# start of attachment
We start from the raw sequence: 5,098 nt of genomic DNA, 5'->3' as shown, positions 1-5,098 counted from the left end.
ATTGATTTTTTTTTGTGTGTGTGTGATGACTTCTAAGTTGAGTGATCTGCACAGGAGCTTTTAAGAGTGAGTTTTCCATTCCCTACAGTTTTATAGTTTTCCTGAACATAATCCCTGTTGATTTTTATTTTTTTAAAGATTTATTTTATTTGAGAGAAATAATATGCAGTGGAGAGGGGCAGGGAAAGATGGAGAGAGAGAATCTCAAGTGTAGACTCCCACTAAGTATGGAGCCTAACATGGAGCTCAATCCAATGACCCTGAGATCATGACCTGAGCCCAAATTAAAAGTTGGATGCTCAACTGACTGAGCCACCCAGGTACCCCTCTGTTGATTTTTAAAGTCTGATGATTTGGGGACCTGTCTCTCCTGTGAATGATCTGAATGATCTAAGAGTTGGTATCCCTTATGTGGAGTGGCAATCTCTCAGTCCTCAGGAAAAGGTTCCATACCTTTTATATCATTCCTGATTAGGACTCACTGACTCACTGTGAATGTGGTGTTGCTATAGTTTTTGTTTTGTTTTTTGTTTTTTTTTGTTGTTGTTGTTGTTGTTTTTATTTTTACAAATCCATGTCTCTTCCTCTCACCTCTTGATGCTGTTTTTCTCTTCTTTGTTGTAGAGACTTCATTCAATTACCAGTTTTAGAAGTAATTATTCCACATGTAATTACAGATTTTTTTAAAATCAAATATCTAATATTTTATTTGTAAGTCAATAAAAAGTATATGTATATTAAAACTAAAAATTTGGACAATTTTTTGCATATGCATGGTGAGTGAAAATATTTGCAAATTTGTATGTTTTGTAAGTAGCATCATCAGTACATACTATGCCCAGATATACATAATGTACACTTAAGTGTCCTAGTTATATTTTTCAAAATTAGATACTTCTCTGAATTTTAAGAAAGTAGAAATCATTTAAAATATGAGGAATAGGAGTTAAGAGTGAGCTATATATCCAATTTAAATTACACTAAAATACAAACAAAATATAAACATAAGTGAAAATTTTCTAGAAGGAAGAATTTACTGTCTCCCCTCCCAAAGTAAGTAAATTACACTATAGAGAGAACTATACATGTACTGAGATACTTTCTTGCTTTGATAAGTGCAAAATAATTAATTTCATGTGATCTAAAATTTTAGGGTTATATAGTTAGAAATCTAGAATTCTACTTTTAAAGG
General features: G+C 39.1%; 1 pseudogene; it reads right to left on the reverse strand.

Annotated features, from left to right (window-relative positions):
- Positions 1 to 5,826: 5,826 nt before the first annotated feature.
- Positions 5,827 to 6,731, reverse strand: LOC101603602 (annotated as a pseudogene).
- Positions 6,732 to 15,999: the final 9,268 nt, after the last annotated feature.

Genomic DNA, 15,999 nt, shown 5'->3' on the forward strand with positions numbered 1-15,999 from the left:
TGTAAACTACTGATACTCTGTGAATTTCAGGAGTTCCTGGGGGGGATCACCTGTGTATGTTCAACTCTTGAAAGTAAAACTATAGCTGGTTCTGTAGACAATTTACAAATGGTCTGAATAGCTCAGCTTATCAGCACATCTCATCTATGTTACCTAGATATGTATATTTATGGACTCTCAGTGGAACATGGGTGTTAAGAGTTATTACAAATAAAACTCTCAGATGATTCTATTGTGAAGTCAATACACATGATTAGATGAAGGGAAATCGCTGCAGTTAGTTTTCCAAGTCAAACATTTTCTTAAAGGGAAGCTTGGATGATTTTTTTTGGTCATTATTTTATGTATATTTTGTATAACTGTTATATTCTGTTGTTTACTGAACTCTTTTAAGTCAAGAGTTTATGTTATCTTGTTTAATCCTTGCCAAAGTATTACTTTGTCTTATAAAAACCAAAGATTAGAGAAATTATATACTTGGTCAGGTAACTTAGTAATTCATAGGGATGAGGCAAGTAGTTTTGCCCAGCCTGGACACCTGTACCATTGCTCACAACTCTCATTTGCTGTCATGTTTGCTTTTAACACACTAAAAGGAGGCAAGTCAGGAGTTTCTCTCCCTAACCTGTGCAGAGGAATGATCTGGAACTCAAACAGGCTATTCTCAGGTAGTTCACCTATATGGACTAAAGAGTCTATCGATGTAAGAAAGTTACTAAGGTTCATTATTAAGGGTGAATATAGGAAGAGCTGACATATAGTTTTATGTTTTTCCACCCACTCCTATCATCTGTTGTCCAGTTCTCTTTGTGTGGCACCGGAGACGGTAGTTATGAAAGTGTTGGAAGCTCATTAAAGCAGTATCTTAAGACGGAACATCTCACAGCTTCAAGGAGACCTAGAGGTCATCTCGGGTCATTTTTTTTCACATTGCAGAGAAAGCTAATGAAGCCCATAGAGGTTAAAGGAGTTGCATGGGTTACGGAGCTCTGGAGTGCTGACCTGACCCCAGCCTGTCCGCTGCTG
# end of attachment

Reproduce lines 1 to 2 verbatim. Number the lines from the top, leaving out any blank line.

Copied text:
We start from the raw sequence: 5,098 nt of genomic DNA, 5'->3' as shown, positions 1-5,098 counted from the left end.
ATTGATTTTTTTTTGTGTGTGTGTGATGACTTCTAAGTTGAGTGATCTGCACAGGAGCTTTTAAGAGTGAGTTTTCCATTCCCTACAGTTTTATAGTTTTCCTGAACATAATCCCTGTTGATTTTTATTTTTTTAAAGATTTATTTTATTTGAGAGAAATAATATGCAGTGGAGAGGGGCAGGGAAAGATGGAGAGAGAGAATCTCAAGTGTAGACTCCCACTAAGTATGGAGCCTAACATGGAGCTCAATCCAATGACCCTGAGATCATGACCTGAGCCCAAATTAAAAGTTGGATGCTCAACTGACTGAGCCACCCAGGTACCCCTCTGTTGATTTTTAAAGTCTGATGATTTGGGGACCTGTCTCTCCTGTGAATGATCTGAATGATCTAAGAGTTGGTATCCCTTATGTGGAGTGGCAATCTCTCAGTCCTCAGGAAAAGGTTCCATACCTTTTATATCATTCCTGATTAGGACTCACTGACTCACTGTGAATGTGGTGTTGCTATAGTTTTTGTTTTGTTTTTTGTTTTTTTTTGTTGTTGTTGTTGTTGTTTTTATTTTTACAAATCCATGTCTCTTCCTCTCACCTCTTGATGCTGTTTTTCTCTTCTTTGTTGTAGAGACTTCATTCAATTACCAGTTTTAGAAGTAATTATTCCACATGTAATTACAGATTTTTTTAAAATCAAATATCTAATATTTTATTTGTAAGTCAATAAAAAGTATATGTATATTAAAACTAAAAATTTGGACAATTTTTTGCATATGCATGGTGAGTGAAAATATTTGCAAATTTGTATGTTTTGTAAGTAGCATCATCAGTACATACTATGCCCAGATATACATAATGTACACTTAAGTGTCCTAGTTATATTTTTCAAAATTAGATACTTCTCTGAATTTTAAGAAAGTAGAAATCATTTAAAATATGAGGAATAGGAGTTAAGAGTGAGCTATATATCCAATTTAAATTACACTAAAATACAAACAAAATATAAACATAAGTGAAAATTTTCTAGAAGGAAGAATTTACTGTCTCCCCTCCCAAAGTAAGTAAATTACACTATAGAGAGAACTATACATGTACTGAGATACTTTCTTGCTTTGATAAGTGCAAAATAATTAATTTCATGTGATCTAAAATTTTAGGGTTATATAGTTAGAAATCTAGAATTCTACTTTTAAAGG